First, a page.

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I'm trying to show that if $G$ is a soluble group with $H$ some subgroup then $H$ is also soluble. My argument is as follows:

As $G$ is soluble then we have the subnormal series:

$\{e\}\triangleleft G_1 \triangleleft..... \triangleleft G_n=G$.

If we now intersect $H$ with this series we get:

$$\{e\}\triangleleft G_1\cap H \triangleleft G_2\cap H..... \triangleleft G_i\cap H\triangleleft H\cap G_i=H$$

So we now need to show the normality and that each factor is abelian.

To see the normality we need to prove that given $A,B,H$ subgroups of $G$ such that $A\triangleleft B$ we have $A\cap H \triangleleft B\cap H$. So take $g\in A\cap H$ and $h\in B\cap H$ and consider $hgh^{-1}$.

Now as $h\in B$ and $g\in A$ we have $hgh^{-1}\in A$ also as $h\in H$ and $g\in H$ then $hgh^{-1}\in H$ and so we have that $hgh^{-1}\in A\cap H$ and this is normal.

Now we need to show that each factor is abelian. So we need to show that given $A,B,H$ subgroups of $G$ such that $A\triangleleft B$ we have:

If $B/A$ is abelian then $(B\cap H) / (A \cap H)$ is abelian. To see this we need to show that $(B\cap H) / (A \cap H)$ is a subgroup of $B/A$. So I am claiming that:

$$(B\cap H) / (A \cap H)\cong A(B\cap H)/A$$

Which is a subgroup of $B/ A$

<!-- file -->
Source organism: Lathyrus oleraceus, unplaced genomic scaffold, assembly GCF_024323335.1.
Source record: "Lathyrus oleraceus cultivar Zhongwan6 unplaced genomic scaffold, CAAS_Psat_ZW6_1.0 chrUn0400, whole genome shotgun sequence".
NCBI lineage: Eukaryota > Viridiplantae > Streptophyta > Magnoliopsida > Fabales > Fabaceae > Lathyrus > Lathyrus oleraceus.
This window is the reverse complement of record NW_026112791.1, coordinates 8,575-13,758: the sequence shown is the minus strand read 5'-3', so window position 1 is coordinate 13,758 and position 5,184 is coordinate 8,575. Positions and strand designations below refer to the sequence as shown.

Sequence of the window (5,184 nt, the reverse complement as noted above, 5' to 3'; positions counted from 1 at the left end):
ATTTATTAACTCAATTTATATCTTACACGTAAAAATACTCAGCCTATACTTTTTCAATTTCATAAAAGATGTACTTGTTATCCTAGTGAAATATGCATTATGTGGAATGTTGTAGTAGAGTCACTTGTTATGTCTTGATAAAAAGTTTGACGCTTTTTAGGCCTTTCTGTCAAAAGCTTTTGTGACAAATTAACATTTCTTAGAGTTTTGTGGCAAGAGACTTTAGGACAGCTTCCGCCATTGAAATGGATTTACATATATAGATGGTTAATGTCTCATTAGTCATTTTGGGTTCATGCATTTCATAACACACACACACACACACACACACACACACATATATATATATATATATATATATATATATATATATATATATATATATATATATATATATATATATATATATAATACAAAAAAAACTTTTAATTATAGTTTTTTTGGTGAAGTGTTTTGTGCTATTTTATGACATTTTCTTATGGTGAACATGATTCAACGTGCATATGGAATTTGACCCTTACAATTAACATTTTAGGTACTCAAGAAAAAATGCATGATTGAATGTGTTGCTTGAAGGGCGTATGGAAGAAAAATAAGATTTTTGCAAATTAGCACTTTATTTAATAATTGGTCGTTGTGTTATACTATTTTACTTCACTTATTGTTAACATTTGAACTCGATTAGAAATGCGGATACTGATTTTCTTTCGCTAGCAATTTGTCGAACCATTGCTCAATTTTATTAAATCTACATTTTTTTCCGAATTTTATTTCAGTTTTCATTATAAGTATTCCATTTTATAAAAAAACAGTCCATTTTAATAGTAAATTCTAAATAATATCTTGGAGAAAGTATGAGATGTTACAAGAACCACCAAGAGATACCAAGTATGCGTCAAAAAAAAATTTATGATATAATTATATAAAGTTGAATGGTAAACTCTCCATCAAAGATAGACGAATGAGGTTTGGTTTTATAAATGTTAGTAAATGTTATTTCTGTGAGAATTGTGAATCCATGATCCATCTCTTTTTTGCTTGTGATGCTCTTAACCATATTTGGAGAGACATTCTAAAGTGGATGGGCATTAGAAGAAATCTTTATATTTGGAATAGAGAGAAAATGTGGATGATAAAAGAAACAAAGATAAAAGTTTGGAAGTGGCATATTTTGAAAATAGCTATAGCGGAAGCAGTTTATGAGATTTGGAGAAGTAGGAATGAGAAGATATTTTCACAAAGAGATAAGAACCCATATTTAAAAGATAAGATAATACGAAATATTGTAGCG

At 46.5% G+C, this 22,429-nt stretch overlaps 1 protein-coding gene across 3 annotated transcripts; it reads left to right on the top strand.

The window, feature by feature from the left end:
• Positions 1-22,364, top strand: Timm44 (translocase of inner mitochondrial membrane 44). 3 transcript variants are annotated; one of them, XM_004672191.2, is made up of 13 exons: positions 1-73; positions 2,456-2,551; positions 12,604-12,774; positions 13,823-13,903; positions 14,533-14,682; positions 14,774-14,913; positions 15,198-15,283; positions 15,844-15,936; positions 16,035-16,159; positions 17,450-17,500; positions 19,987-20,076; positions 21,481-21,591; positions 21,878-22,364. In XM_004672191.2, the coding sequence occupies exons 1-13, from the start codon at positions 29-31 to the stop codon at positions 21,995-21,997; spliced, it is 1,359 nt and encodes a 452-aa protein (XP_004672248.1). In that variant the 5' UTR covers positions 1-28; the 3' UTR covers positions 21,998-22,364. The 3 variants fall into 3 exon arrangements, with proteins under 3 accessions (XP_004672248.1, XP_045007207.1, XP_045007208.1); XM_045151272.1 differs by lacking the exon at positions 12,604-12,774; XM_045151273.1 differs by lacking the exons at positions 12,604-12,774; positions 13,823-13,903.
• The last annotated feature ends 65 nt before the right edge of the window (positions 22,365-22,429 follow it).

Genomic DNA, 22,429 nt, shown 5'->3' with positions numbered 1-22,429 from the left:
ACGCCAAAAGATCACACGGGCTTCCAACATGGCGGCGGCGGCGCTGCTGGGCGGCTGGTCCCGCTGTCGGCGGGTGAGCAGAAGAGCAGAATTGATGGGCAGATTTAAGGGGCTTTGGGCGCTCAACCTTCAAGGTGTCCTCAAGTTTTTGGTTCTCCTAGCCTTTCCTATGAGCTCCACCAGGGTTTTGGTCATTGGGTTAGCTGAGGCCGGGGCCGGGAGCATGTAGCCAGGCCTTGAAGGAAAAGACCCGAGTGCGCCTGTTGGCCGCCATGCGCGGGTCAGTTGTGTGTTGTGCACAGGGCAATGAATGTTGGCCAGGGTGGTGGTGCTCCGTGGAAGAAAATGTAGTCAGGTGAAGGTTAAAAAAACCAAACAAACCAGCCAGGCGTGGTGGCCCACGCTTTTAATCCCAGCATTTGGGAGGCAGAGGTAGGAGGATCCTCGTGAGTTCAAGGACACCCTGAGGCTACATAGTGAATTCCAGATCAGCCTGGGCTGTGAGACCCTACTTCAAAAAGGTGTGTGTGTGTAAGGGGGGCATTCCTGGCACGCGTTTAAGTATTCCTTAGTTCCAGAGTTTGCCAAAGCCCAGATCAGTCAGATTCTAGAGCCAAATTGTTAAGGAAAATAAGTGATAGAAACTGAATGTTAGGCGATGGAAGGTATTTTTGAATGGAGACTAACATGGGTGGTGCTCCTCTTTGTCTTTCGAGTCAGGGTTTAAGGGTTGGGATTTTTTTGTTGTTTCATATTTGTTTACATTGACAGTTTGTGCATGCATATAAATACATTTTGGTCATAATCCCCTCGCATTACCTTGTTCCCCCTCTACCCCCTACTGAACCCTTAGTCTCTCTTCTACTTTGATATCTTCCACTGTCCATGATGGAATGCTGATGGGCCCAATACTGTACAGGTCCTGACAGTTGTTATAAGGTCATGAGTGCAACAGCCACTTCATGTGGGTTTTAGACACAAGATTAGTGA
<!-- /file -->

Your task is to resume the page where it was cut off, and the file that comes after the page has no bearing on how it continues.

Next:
Now we have the following, that $A\triangleleft B$ and $B\cap H < A$. So we apply the second isomorphism theorem to get:

$$A(B\cap H)/A\cong (B\cap H)/ (A\cap H \cap B)=A(B\cap H)/A\cong (B\cap H)/ (A\cap H )$$ as $A\cap B=A$

Is this correct, I am a bit worried about the last part.

Thanks very much any help

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What is the definition of soluble group you're using? –  tomasz Dec 23 '12 at 21:06
    
@tomaz that it has a subnormal series where each factor is abelian. Is that not correct? –  hmmmm Dec 23 '12 at 21:48
1  
It is. But another one which is also correct is that the derived series terminates in finitely many steps, as I have pointed out in my answer. :) –  tomasz Dec 23 '12 at 21:55
    
@tomasz Cool, thanks. I just looked forwards a couple of pages in my notes and that definition is there. I'll have a think about it that way as well, thanks :) –  hmmmm Dec 23 '12 at 22:08

2 Answers 2

up vote 2 down vote accepted

I think everything you have is good up till the abelian part. For that I'd use the first isomorphism theorem to show that $(B\cap H)/(A \cap H)$ injects into $B/A$.

Let $\pi:B\rightarrow B/A$ be the canonical homomorphism and consider the restriction $\pi'=\pi\left|_{B\cap H}\right.$ Since $A\cap H\leqslant A$, we have that $A\cap H\leqslant \text{ker}(\pi')$, and conversely if $x\in \ker(\pi')$ then $x\in A$ so $x\in A\cap H$. Thus $(B\cap H)/(A \cap H)$ injects into $B/A$, so $(B\cap H)/(A \cap H)$ is abelian.

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Thanks, what did I do wrong in the last part? –  hmmmm Dec 23 '12 at 21:59
    
@hmmmm It's not wrong, just more complicated than necessary. –  Alexander Gruber Dec 23 '12 at 22:04
    
Ah yeah, I seem to be doing that quite a lot recently. Thanks for the answer –  hmmmm Dec 23 '12 at 22:09

Hint: a group is soluble iff its derived series terminates in finitely many steps.

If $H<G$, then what is the relationship between commutator subgroups of $H$ and $G$?

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@hmmmm: In fact, $H'\leq G'$. ;-) –  Babak S. Dec 25 '12 at 14:00

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